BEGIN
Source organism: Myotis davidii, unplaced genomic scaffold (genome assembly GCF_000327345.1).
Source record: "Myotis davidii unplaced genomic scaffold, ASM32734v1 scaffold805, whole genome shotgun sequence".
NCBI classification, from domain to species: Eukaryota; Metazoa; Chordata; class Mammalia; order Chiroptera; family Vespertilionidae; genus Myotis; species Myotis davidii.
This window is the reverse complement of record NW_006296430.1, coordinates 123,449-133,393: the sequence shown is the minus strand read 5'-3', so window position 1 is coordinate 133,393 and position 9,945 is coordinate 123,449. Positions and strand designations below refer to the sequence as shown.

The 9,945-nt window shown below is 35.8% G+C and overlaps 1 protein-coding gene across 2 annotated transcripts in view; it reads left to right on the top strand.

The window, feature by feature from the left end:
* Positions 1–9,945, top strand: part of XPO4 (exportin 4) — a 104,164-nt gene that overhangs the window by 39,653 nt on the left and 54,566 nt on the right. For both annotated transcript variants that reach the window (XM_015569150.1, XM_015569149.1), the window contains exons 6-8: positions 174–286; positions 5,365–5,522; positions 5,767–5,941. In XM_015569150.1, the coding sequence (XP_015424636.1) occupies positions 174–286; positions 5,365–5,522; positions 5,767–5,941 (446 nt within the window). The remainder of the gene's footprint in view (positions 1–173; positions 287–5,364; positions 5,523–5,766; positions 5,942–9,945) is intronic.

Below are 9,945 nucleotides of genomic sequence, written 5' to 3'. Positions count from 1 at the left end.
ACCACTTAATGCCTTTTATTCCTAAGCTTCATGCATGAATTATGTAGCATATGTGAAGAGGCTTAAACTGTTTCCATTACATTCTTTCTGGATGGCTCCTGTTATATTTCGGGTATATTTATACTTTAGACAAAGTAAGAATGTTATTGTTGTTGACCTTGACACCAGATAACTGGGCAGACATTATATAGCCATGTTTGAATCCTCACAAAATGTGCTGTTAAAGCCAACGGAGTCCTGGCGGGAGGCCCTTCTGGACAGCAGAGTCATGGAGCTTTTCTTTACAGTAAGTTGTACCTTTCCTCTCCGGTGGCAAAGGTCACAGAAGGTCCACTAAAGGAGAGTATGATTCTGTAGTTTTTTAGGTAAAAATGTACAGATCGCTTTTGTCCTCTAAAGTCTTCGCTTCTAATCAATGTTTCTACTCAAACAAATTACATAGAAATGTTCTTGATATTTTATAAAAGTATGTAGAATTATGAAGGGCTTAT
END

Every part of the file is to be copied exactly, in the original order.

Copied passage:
Source organism: Myotis davidii, unplaced genomic scaffold (genome assembly GCF_000327345.1).
Source record: "Myotis davidii unplaced genomic scaffold, ASM32734v1 scaffold805, whole genome shotgun sequence".
NCBI classification, from domain to species: Eukaryota; Metazoa; Chordata; class Mammalia; order Chiroptera; family Vespertilionidae; genus Myotis; species Myotis davidii.
This window is the reverse complement of record NW_006296430.1, coordinates 123,449-133,393: the sequence shown is the minus strand read 5'-3', so window position 1 is coordinate 133,393 and position 9,945 is coordinate 123,449. Positions and strand designations below refer to the sequence as shown.

The 9,945-nt window shown below is 35.8% G+C and overlaps 1 protein-coding gene across 2 annotated transcripts in view; it reads left to right on the top strand.

The window, feature by feature from the left end:
* Positions 1–9,945, top strand: part of XPO4 (exportin 4) — a 104,164-nt gene that overhangs the window by 39,653 nt on the left and 54,566 nt on the right. For both annotated transcript variants that reach the window (XM_015569150.1, XM_015569149.1), the window contains exons 6-8: positions 174–286; positions 5,365–5,522; positions 5,767–5,941. In XM_015569150.1, the coding sequence (XP_015424636.1) occupies positions 174–286; positions 5,365–5,522; positions 5,767–5,941 (446 nt within the window). The remainder of the gene's footprint in view (positions 1–173; positions 287–5,364; positions 5,523–5,766; positions 5,942–9,945) is intronic.

Below are 9,945 nucleotides of genomic sequence, written 5' to 3'. Positions count from 1 at the left end.
ACCACTTAATGCCTTTTATTCCTAAGCTTCATGCATGAATTATGTAGCATATGTGAAGAGGCTTAAACTGTTTCCATTACATTCTTTCTGGATGGCTCCTGTTATATTTCGGGTATATTTATACTTTAGACAAAGTAAGAATGTTATTGTTGTTGACCTTGACACCAGATAACTGGGCAGACATTATATAGCCATGTTTGAATCCTCACAAAATGTGCTGTTAAAGCCAACGGAGTCCTGGCGGGAGGCCCTTCTGGACAGCAGAGTCATGGAGCTTTTCTTTACAGTAAGTTGTACCTTTCCTCTCCGGTGGCAAAGGTCACAGAAGGTCCACTAAAGGAGAGTATGATTCTGTAGTTTTTTAGGTAAAAATGTACAGATCGCTTTTGTCCTCTAAAGTCTTCGCTTCTAATCAATGTTTCTACTCAAACAAATTACATAGAAATGTTCTTGATATTTTATAAAAGTATGTAGAATTATGAAGGGCTTAT